updated 11:40 pm EST, Fri February 28, 2014
Conservative group's proposal questioned costs of environmental initiatives, more
A shareholder questioner from a conservative front group, the National Center for Public Policy Research (NCPPR), who questioned Apple's humanitarian policies of worker education, services for the disabled, and particularly environmental initiatives -- and also demanded that the company commit to only policies and projects that were explicitly profitable -- was sternly rebuked by Apple CEO Tim Cook in an unusually direct exchange.
Cook was visibly and audibly offended by the questions, say observers present at the annual Apple Shareholder's Meeting, and was described as "clearly angry" and as having "lost his cool" at the proposal, which called for Apple to put profit ahead of all other concerns in everything the company does, Mac Observer reported. He categorically rejected the worldview behind the NCPPR's mentality, saying that their are many things Apple does simply because they are "right and just," without consideration to the possible return on investment (ROI).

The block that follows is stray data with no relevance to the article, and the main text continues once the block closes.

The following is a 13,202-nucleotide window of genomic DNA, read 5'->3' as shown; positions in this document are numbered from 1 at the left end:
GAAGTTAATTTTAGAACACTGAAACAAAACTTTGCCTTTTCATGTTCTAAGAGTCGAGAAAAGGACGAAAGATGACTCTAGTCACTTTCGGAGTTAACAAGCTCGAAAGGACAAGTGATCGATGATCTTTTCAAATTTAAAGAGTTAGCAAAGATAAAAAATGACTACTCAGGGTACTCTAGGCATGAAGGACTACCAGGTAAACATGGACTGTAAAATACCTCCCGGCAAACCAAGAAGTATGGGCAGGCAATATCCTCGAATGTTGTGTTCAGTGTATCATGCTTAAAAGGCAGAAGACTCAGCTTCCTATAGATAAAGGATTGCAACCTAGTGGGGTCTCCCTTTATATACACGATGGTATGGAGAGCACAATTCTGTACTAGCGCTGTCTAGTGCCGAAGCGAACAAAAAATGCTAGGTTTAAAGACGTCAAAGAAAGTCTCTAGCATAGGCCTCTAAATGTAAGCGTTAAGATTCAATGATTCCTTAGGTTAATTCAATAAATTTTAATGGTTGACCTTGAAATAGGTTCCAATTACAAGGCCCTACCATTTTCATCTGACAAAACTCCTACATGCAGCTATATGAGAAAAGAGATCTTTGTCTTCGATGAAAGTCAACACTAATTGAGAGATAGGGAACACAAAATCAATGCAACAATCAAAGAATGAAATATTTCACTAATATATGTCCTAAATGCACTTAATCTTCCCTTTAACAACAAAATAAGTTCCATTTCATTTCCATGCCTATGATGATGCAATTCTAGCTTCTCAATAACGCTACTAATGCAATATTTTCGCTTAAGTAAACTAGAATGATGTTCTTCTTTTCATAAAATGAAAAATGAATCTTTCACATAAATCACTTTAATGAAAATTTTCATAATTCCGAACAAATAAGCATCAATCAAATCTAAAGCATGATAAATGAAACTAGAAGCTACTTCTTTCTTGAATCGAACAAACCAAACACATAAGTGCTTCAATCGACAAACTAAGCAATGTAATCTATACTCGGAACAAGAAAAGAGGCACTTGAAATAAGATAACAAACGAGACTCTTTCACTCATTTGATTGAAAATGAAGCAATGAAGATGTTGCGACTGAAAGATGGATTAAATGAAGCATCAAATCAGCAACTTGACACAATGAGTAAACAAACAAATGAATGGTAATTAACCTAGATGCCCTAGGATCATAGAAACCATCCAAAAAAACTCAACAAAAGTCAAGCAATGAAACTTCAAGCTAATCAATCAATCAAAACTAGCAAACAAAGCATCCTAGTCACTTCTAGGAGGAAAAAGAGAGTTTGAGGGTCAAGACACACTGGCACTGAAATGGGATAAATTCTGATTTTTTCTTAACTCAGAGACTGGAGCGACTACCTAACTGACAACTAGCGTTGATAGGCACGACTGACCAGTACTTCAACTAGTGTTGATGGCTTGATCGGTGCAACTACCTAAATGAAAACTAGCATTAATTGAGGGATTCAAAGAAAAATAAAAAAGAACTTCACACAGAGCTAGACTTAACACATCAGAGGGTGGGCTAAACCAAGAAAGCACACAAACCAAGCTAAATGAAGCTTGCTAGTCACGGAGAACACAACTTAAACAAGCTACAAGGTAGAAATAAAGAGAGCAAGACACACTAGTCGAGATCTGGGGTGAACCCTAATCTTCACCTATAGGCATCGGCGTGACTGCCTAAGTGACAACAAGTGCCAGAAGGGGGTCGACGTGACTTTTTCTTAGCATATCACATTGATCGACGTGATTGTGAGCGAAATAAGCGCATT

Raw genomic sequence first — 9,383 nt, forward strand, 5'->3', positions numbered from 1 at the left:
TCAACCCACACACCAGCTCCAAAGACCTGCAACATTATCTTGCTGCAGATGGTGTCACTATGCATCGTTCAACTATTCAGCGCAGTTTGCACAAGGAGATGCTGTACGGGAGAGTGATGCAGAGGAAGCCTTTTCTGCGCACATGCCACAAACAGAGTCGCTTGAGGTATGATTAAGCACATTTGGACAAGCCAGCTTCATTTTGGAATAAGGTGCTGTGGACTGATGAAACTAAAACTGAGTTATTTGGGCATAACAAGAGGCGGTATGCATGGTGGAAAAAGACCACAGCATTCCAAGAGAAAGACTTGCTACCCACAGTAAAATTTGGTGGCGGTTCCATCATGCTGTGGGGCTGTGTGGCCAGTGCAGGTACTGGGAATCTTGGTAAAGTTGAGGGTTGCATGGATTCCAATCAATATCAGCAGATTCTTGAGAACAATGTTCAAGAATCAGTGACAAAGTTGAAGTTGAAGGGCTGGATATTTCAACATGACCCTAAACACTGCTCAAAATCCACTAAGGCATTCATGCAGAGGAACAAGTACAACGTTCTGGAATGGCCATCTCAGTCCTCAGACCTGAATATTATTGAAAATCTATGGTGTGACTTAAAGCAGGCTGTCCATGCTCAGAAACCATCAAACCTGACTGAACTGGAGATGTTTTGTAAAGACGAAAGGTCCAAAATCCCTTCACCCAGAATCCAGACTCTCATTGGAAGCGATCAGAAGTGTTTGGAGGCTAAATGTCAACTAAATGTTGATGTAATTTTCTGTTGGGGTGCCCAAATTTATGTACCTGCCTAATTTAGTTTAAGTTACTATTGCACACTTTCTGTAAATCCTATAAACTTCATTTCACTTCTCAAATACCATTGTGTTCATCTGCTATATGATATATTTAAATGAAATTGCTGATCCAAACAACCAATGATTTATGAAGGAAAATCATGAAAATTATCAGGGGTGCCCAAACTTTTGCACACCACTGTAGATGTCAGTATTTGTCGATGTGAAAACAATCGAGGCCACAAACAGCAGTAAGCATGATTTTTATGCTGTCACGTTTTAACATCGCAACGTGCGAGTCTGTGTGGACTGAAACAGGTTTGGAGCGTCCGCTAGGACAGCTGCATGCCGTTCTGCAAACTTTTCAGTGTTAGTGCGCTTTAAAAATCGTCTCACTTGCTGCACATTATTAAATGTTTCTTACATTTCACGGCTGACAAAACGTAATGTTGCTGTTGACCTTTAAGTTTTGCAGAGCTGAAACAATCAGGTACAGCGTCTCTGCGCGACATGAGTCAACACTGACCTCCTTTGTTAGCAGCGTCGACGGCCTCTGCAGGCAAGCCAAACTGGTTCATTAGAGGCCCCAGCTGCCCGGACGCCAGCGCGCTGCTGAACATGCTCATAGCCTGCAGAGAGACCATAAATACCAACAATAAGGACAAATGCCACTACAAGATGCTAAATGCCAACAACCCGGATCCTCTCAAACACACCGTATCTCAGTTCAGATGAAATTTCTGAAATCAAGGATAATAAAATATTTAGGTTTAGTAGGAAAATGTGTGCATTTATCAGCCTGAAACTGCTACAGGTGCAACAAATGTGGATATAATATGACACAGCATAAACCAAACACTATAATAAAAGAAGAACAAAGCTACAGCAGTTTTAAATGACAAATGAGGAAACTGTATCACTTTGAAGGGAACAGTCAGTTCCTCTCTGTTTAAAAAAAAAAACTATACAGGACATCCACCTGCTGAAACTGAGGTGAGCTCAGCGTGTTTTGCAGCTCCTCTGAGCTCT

"When we work on making our devices accessible by the blind," Cook allegedly said to the questioner in an unusually rapid-fire response, "I don't consider the bloody ROI." He went on to say that the same rationale applied to environmental issues, worker safety and education and other areas where he described the company as "a leader" among the industry's various other companies.
Cook ended his answer by looking directly at the NCPPR representative and saying "if you want me to do things only for ROI reasons, you should get out of this stock." The group later issued a press release criticizing Cook, claiming that shareholder value is "destroyed" in pursuit of such goals, critical and referring to climate change as a hoax spearheaded by Apple board member (and former Vice President) Al Gore.
The shareholder proposal was, however, voted on -- with the NCPPR position receiving just 2.95 percent in favor. With both the company itself, the Board of Directors and 97 percent of voting shareholders behind him, Cook sent a clear signal that policies on transparency, environmental concern and protection of civil rights -- all "political" causes the company has undertaken -- will continue.